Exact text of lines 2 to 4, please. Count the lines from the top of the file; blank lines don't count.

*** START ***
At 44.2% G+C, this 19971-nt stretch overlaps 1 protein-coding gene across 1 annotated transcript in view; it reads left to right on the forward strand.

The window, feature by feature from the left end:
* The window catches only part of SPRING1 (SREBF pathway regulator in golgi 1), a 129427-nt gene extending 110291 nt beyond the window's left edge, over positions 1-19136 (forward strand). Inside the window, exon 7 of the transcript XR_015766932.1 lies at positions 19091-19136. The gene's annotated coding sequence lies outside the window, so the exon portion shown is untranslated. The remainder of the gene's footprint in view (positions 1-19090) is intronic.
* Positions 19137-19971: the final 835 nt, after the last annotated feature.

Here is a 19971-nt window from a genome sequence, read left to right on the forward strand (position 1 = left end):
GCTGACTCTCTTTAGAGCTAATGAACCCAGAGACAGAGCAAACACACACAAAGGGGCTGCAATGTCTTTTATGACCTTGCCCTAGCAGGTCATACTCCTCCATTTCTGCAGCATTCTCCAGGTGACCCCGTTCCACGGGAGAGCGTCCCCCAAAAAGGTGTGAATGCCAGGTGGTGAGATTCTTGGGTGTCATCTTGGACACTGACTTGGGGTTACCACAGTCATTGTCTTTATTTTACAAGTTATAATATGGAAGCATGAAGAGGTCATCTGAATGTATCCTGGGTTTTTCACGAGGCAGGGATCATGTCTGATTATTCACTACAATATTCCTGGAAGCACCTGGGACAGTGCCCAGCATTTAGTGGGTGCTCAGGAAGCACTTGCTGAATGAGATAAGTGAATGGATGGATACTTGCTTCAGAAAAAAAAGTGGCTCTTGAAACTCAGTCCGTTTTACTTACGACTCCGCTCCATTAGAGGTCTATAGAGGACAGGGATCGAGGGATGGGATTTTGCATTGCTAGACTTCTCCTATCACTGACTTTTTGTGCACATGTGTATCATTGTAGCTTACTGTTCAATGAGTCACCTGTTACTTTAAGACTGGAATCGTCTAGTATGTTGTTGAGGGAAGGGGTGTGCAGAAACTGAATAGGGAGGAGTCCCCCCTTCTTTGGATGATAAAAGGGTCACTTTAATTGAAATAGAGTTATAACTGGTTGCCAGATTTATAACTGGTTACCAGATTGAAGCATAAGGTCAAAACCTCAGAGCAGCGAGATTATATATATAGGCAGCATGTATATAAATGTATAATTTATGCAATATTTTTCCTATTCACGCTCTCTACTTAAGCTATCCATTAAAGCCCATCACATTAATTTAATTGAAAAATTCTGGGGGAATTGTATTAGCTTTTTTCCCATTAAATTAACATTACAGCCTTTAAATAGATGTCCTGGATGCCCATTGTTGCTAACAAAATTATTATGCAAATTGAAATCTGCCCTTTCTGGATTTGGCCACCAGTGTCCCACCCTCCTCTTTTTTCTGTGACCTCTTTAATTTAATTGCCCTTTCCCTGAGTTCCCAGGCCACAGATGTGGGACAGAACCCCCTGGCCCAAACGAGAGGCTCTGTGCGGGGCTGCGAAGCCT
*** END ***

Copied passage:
The window, feature by feature from the left end:
* The window catches only part of SPRING1 (SREBF pathway regulator in golgi 1), a 129427-nt gene extending 110291 nt beyond the window's left edge, over positions 1-19136 (forward strand). Inside the window, exon 7 of the transcript XR_015766932.1 lies at positions 19091-19136. The gene's annotated coding sequence lies outside the window, so the exon portion shown is untranslated. The remainder of the gene's footprint in view (positions 1-19090) is intronic.
* Positions 19137-19971: the final 835 nt, after the last annotated feature.